New gas-fired power plants and LNG import facilities totalling over US$50 billion are at high risk of cancellation as gas-fired electricity becomes unaffordable in emerging markets.
Emerging markets are particularly price sensitive and will find the forthcoming gas price environment challenging.
Higher and volatile LNG prices will make operating LNG-powered generation plants more costly and unpredictable. This may lead to the underutilisation of LNG plants and rising gas and electricity tariffs for customers.
Emerging markets such as Vietnam, Pakistan and Bangladesh that are turning to liquefied natural gas (LNG) as a source of power are likely to be hit by higher and more volatile prices going forward.
Methane gas (what used to be known as ‘natural gas’) is an inherently volatile commodity.
Recent spot price volatility around the globe has led to tenders being cancelled. Prices are being offered at uneconomic rates, recently affecting customers in both Pakistan and Bangladesh.
Methane gas is an inherently volatile commodity.
Spot prices have increased 18-fold from lows seen just six months ago. A spot cargo out of Western Australia purchased by a Japanese company recently changed hands for a reported US$37/one million British Thermal Units (MMBtu).
While contract prices have been relatively stable in the recent past, this stability is likely to give way to a renewed period of volatility as drilling activity has been low, gas industry investment in production and development has stalled, and oil and gas companies continue to experience financial instability and poor financial health around the world.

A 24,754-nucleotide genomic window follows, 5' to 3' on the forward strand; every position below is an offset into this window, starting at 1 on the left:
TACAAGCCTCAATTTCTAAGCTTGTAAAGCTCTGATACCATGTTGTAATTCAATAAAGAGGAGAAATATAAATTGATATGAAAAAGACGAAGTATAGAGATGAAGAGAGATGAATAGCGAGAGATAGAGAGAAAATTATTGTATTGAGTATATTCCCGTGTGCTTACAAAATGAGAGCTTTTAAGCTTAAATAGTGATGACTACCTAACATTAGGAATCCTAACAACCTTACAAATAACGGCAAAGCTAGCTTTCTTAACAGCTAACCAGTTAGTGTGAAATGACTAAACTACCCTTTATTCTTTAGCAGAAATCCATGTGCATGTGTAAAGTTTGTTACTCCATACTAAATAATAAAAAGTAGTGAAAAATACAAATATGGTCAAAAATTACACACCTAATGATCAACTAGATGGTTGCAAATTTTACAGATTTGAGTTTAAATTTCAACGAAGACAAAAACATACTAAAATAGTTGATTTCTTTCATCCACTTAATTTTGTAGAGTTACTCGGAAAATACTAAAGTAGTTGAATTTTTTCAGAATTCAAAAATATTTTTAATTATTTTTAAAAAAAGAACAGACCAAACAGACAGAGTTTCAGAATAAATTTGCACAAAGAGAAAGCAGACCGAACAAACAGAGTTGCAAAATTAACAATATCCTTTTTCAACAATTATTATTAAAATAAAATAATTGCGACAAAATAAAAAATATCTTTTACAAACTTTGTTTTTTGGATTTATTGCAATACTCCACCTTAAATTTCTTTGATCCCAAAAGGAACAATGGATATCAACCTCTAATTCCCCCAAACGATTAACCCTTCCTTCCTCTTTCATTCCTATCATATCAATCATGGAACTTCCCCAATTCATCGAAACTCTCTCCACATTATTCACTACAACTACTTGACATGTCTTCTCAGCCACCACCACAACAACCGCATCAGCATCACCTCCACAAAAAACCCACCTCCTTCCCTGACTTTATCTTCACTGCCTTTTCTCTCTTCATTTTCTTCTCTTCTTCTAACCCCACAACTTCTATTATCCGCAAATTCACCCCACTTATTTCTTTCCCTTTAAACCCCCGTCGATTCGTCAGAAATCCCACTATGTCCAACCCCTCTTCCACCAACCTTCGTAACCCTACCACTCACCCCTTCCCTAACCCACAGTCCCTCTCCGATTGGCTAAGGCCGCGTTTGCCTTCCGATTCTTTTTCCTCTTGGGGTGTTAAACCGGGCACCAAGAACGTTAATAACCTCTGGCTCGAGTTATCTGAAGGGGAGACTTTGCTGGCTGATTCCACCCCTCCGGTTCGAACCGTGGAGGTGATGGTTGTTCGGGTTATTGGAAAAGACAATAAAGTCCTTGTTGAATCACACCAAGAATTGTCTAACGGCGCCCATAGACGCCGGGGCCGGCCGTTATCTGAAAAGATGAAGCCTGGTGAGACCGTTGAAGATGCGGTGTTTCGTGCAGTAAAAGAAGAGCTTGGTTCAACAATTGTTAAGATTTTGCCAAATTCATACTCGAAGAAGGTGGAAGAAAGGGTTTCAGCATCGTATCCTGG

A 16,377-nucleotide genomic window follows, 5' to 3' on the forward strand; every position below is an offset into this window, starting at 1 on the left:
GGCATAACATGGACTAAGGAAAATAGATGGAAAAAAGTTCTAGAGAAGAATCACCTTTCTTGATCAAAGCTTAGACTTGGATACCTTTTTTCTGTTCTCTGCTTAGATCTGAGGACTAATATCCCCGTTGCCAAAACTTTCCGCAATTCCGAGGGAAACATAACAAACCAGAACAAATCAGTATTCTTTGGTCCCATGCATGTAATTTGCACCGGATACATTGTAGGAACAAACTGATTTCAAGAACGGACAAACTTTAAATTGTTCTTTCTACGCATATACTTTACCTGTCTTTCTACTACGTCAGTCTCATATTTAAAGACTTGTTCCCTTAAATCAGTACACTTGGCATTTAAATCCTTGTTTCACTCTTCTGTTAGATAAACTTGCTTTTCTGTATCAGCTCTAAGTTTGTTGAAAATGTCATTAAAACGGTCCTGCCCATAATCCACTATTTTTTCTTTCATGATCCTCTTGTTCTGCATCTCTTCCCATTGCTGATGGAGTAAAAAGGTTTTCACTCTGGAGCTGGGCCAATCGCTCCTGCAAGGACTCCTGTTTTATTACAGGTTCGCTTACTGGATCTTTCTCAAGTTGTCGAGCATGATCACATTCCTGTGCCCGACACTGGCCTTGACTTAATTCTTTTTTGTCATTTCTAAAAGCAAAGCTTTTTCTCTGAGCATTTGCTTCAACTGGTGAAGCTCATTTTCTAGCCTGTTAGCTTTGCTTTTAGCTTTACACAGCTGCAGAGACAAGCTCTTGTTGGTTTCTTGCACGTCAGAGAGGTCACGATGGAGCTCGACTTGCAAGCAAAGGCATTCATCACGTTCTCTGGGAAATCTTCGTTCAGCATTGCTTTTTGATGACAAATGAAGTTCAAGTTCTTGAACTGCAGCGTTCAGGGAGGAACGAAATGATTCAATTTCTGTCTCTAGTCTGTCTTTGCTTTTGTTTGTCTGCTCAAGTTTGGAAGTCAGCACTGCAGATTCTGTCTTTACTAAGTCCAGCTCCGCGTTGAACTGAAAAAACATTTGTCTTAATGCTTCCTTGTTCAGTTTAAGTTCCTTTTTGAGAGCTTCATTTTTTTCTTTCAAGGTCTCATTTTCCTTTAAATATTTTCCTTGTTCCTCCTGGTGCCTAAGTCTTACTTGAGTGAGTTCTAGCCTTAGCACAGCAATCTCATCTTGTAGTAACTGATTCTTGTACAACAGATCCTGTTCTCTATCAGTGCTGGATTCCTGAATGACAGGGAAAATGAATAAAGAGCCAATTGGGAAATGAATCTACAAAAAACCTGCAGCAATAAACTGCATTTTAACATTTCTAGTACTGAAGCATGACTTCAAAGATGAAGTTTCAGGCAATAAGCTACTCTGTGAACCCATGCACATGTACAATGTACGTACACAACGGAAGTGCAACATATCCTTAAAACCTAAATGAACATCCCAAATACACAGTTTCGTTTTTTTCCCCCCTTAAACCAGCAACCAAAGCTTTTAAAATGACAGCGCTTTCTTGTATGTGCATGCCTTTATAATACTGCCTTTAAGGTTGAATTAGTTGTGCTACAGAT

IEEFA expects the lower investment and reduced drilling activity will lead to price spikes and volatility at a higher level than experienced in the last three years. Gas customers globally can expect an unpredictable time ahead with substantially higher prices being a distinct possibility.
Gas customers globally can expect an unpredictable time ahead with substantially higher prices being a distinct possibility.
Emerging markets such as Vietnam, Pakistan and Bangladesh, amongst others, that are looking at Liquefied Natural Gas (LNG) to provide a source of power, will be faced with more volatile and also higher prices. This will inhibit each country’s ability to fully utilise their existing LNG powered electricity generation plants.
Vietnam, Pakistan and Bangladesh have over US$50 billion of proposed gas-fired power projects at risk of cancellation from unaffordable LNG prices. The extreme volatility of spot prices combined with the increasing volatility of contract prices will see many projects become unbankable.
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